While classical corporatism has other meanings, the context of corporatism to which I refer is really neo-corporatism, the power shifting that occurs between owners, managers and labor for economic sharing. it’s this whole shift of power from individuals to the state to the corporations that defines our modern day and controls our every pattern of life. I continue to question the flaws of corporatism in that it does not meet the goals of man’s orignal intent.
Corporations came into existence because kings wanted them for their own aggrandizement and because other aggressive men saw this as an entrance to sharing power with kings. Corporations were not intended by their original form to be the answer for full employment. Yet through the centuries this orignal intent has been replaced by an unwritten social contract of employment for the good of the community.
As society evolved, craftsmen found that work other than that on the farm could sustain them and their apprentices and thus businesses were formed, again with no social contract other than that which could be gained by the mutual benefit of seller and buyer.
But within man is the natural state of altruism. It is in our DNA. We cannot walk by others in squalor without a tinge to help. This tendency then manifests itself in government for government is merely the mirror of our sense of self. So governments evolve a structure of social safety nets to help the less fortunate among us. With such artificial constructs, how then do we provide for the needy except through various abnormal means such as taxation and such impositions on businesses as the minimum wage?
Now through advances in innovation and productivity, businesses have provided more and more for the common good and thus the level of squalor that we can conceive of allowing within our community continues to lessen. We expect that the least among us should be provided for through higher and higher standards. Such standards as these could not possibly be provided for if man were to be turned away from society to exist on his own living on only that which he could carve out of the wilderness.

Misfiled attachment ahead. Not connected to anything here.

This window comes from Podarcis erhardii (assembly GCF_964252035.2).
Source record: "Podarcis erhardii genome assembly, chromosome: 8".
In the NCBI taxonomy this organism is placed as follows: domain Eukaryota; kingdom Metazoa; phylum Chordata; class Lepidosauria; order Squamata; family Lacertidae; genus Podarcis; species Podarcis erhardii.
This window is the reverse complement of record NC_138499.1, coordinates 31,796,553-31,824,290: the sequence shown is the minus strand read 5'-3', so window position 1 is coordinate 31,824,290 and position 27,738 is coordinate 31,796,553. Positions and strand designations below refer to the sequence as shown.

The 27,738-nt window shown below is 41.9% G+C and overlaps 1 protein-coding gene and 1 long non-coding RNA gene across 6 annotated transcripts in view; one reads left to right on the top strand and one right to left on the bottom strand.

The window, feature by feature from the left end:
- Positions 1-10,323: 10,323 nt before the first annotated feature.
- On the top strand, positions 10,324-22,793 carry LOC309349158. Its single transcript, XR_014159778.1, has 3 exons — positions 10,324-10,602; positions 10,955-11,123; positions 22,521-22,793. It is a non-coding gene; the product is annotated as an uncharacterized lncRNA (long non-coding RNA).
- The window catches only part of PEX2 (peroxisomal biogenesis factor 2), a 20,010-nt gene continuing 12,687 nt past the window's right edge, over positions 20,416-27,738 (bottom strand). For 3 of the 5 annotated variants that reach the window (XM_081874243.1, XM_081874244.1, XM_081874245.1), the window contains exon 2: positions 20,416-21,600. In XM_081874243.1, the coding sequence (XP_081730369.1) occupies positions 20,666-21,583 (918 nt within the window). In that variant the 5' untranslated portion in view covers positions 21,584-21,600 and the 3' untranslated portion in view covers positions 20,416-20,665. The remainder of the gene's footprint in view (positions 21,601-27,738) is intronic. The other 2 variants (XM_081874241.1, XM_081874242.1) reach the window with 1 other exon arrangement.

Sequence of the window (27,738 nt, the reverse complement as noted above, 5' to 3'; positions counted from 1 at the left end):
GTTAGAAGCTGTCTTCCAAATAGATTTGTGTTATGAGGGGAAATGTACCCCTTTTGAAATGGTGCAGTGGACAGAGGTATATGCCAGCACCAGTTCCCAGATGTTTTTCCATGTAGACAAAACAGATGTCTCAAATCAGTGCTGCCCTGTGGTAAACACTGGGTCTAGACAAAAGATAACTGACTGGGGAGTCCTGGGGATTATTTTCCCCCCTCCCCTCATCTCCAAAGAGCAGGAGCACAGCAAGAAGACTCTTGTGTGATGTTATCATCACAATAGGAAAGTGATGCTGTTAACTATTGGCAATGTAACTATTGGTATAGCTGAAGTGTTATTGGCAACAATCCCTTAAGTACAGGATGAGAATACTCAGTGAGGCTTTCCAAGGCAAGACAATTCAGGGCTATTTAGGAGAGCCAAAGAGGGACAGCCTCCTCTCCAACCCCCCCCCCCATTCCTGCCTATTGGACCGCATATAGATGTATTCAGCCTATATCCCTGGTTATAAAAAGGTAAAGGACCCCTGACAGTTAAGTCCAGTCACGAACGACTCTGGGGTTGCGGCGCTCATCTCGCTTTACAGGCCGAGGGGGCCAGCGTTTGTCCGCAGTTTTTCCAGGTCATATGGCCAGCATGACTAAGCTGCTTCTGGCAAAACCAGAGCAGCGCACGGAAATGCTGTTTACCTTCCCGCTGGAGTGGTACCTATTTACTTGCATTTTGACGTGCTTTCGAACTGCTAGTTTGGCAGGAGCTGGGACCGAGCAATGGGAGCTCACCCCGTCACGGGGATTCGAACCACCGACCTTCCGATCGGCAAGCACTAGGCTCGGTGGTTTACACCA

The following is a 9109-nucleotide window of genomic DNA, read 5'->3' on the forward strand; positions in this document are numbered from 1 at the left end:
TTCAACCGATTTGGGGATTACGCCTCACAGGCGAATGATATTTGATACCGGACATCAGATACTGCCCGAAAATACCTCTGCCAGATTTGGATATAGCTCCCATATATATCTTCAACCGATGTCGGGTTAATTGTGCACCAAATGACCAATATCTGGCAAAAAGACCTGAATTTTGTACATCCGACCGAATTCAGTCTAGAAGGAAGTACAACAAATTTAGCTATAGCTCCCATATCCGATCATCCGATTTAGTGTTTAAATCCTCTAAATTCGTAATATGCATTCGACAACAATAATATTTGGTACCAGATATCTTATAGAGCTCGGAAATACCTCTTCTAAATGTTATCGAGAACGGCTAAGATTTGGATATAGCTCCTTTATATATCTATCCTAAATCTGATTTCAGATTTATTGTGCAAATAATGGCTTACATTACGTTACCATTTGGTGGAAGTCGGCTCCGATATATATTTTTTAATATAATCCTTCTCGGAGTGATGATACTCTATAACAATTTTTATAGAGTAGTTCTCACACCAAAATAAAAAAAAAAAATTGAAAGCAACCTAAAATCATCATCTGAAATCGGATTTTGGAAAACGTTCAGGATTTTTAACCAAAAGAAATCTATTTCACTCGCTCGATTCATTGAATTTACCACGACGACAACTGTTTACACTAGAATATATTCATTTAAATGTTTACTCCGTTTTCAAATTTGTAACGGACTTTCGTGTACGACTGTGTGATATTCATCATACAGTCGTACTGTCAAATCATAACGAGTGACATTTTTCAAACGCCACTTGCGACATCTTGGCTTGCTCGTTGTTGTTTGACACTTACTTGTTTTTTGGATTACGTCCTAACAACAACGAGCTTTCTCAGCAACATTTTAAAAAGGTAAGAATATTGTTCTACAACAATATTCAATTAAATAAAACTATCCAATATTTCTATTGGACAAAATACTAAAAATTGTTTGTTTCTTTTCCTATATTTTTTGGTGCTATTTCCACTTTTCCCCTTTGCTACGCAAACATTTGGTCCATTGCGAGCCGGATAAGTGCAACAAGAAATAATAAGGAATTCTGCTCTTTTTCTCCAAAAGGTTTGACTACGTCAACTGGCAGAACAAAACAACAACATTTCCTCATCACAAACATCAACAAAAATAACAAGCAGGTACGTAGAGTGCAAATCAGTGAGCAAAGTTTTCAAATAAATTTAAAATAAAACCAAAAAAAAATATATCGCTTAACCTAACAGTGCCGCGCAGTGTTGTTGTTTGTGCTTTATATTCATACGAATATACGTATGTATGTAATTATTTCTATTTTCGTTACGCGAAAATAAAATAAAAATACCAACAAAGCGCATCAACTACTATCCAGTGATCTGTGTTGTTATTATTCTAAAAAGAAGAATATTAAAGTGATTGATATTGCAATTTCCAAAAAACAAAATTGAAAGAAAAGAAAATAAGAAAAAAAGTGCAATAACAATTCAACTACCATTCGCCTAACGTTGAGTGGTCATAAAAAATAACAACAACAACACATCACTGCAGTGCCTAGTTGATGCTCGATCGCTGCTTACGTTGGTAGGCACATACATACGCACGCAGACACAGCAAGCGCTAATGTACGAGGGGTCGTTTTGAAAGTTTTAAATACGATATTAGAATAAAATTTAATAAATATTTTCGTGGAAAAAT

And even if he could, there is no wilderness for men to exist within, for our modern capitalism has divvied all lands to provide the capital for modern business to thrive and for government to use as a means for the common safety net of its citizens. Therefore, the modern construct of corporatism that our nations have agreed will be the means to provide for the common good no longer provides an escape or alternative for the rugged individual.
We must therefore agree that a social contract exists whereby the capture of land and capital by government and business must also provide for those less fortunate and must provide for the employment of all to exist and to contribute to the community. This social contract that has haphazardly evolved is broken and must be fixed by an equally evolving paradigm of the right of all men to full employment.